Vibration

A body is said to vibrate when the body as a whole or parts of it are oscillating about a rest position. (For the moment we are looking at oscillations that are cyclic or periodic.)

The number of times a complete motion cycle takes place during one second is called frequency.

The dimension of the frequency is called Hertz [Hz]

1 Hz equals to 1/sec (or 1 cycle per second)

If the oscillating motion consists of a single component occurring at a single frequency, like for example a tuning fork, the motion is called harmonic or sinusoidal.

The vibration of a real machine is normally much more complex and consists of many components with different frequencies occurring simultaneously.

Heinrich Hertz © by Wikipedia, the free encyclopedia

## Three different Ways to describe Sinusoidal Vibration

In the following we will explore the sinusoidal vibration in more details. There are three different ways to describe and quantify the vibration:

Displacement, velocity and acceleration

### Displacement

The curve we obtain over the time line is called a sine or sinus whereby

D = amplitude

= largest excursion positive or negative

T = period

= time to complete one complete cycle

f = frequency f = 1/T

= number of cycles per second

### Velocity

The velocity is another mean to describe vibration.

The velocity is also a sine function but it is leading the displacement by a certain phase shift.

The phase shift is 1/4 of a period.

We say also the phase angle is = 90°

(the complete period is referred to 360°)

V = velocity amplitude

Frequency f = 1/T

Note: The scale of the velocity amplitude has been chosen in a way that it appears equal to the displacement amplitude

### Acceleration

A third mean finally to describe vibration is the acceleration

The acceleration is sinusoidal like the displacement however it points exactly in the opposite direction.

We can also say the acceleration is leading the displacement half a cycle or the phase shift is 180°

A = acceleration amplitude

Frequency f = 1/T

Note: The scale of the acceleration amplitude has been chosen in a way that it appears equal to the displacement amplitude

## Relation between Acceleration, Velocity and Displacement

So far we have set all amplitudes to "one unit" i.e. we have chosen the scale to plot the curves in a way that they appeared uniform with the same amplitude. This made it easier to show the basic characteristics of sinusoidal vibration and particularly the phase shift between a, v and d.

However the amplitudes of acceleration, velocity and displacement are always in a determined relation to each other. This relation is given by the frequency.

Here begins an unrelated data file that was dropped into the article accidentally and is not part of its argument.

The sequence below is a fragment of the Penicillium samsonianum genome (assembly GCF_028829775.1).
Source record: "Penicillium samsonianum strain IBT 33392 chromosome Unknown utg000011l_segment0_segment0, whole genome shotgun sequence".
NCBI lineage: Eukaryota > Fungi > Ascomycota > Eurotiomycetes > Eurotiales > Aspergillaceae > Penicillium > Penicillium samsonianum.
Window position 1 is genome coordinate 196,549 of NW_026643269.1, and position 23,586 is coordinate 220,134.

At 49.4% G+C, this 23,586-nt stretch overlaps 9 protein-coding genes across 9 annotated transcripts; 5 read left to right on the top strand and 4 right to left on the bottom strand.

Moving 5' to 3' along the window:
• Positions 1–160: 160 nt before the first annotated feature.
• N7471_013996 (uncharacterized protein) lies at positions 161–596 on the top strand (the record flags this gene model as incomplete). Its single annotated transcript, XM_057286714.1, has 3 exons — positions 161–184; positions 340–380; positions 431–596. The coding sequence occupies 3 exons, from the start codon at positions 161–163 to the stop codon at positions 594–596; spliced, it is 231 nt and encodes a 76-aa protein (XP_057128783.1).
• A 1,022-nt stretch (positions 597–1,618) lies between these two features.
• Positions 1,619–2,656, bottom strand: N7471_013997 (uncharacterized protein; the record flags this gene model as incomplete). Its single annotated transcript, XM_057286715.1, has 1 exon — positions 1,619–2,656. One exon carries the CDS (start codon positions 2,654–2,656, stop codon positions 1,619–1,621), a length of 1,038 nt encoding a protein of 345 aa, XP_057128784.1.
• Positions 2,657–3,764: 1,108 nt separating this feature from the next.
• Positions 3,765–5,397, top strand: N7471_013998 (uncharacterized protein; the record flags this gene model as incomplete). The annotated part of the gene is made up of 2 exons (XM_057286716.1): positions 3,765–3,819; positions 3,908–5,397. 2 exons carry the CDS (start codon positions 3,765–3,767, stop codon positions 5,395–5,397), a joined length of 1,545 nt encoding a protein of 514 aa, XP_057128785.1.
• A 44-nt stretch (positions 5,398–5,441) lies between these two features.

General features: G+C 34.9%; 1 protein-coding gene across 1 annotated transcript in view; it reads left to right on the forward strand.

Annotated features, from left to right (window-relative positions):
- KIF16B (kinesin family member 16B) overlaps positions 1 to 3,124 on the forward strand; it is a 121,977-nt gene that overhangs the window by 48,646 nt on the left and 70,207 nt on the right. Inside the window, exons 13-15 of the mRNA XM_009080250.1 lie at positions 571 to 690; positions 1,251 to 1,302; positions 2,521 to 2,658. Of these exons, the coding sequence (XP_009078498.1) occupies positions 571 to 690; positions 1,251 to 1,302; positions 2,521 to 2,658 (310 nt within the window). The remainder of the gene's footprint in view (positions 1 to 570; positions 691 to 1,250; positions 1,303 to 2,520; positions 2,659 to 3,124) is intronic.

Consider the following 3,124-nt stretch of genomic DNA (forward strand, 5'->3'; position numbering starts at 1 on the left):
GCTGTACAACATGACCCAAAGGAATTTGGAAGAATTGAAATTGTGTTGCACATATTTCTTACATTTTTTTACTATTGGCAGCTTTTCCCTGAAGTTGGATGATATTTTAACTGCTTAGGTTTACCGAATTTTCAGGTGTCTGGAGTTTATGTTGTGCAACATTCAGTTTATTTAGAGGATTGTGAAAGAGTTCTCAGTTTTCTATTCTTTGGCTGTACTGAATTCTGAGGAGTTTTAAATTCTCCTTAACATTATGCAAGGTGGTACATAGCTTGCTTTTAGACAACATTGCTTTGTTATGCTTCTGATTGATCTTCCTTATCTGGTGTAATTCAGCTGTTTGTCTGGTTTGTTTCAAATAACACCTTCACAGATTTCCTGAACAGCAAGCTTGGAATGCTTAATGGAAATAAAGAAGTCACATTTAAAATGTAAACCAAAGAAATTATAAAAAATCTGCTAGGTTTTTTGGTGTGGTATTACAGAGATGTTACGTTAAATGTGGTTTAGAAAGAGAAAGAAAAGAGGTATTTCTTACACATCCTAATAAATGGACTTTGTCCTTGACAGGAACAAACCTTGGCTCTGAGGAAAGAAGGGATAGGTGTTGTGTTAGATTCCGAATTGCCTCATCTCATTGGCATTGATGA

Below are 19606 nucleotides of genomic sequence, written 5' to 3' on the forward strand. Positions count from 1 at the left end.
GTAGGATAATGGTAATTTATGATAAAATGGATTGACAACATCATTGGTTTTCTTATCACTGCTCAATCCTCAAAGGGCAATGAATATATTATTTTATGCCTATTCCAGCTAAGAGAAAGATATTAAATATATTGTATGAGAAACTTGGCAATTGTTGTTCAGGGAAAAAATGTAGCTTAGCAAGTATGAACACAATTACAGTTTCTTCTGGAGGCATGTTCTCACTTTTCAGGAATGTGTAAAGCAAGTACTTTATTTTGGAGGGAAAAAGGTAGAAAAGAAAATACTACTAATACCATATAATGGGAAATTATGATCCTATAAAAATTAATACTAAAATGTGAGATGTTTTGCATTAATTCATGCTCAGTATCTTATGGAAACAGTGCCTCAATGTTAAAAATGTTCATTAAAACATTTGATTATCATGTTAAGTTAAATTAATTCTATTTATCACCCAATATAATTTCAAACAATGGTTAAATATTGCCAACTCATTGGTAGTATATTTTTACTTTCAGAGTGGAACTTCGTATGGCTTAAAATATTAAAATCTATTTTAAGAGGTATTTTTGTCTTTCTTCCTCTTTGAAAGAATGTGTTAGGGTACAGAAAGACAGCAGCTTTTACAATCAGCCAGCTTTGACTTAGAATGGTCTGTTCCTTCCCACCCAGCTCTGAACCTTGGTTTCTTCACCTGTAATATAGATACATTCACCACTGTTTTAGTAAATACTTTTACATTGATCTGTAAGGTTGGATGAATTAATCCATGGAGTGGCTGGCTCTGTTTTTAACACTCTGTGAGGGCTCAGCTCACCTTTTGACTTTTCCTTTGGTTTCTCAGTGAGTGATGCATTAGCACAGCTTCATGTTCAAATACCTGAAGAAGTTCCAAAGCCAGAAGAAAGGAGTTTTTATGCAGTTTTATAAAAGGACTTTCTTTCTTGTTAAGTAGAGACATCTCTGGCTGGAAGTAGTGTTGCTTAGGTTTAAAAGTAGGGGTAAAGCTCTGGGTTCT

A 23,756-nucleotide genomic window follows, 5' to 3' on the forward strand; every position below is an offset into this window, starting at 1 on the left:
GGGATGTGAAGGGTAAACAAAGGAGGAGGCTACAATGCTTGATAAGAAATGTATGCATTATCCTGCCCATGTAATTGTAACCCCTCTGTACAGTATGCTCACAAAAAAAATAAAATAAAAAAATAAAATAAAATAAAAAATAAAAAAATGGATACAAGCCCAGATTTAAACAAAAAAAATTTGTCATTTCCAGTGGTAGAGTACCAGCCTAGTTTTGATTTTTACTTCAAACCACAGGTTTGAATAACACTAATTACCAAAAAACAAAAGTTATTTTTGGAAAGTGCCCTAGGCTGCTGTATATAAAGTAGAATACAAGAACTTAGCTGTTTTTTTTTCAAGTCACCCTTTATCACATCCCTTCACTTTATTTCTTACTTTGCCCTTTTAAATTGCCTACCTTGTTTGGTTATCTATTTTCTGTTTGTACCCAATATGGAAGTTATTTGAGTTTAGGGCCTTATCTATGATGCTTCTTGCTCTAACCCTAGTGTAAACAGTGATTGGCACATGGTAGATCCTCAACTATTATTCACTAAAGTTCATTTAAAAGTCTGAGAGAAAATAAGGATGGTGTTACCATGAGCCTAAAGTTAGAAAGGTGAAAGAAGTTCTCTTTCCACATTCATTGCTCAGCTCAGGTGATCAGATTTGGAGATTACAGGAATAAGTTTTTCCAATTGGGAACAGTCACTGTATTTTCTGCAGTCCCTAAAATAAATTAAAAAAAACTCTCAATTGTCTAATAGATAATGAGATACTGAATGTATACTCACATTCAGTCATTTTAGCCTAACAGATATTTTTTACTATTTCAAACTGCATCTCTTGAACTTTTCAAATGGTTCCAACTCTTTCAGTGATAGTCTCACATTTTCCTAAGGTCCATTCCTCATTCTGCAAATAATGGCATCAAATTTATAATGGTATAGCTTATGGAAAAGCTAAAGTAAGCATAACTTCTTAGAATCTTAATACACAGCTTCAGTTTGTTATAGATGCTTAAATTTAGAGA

In the following we want to explore this law in more details.

In a harmonic vibration we can choose one amplitude (for example the acceleration) and the frequency. With this set the other amplitudes (velocity and displacement) will be in a fixed relation.

With constant acceleration and increasing frequency

the velocity decreases proportionally with the inverse frequency:

The displacement decreases with the

inverse frequency squared:

For low frequencies the values for v and d become very large and for high frequencies very small.

For this reason we normally use logarithmic scales for the frequency and the amplitude.

A logarithmic scale is non-linear. The values increase always a distinct factor from division to division. For example a factor 10 like on the sample on the right.

This allows showing the values over several decades.

The velocity amplitude V decreases -1 decade per decade of the frequency

and the displacement amplitude D decreases -2 decades per decade of the frequency.

## Dimensions of Acceleration, Velocity and Displacement

In the chapter about linear acceleration we have seen the dimensions of the vibration parameters

which are:

displacement : meters (m) or milli-meters (mm)

velocity : meters per second (m/s) or milli-meters per second (mm/s)

acceleration : meters per second per second (m/s²)

These are also the correct dimensions to use for the vibration terms in the SI-system

(SI = International System of Units)

However in wide parts of the industry particularly in aeronautics we use also an English system with the following units:

displacement : inch (in) or mils (in/1000)

velocity : inch/second (ips)

acceleration : g ( = acceleration of gravity)

1g = 9.81 m/s²

An additional particularity is that

the displacement is normally measured in "peak to peak" (pk-pk) values

while the velocity and acceleration are mostly given in "peak" (pk).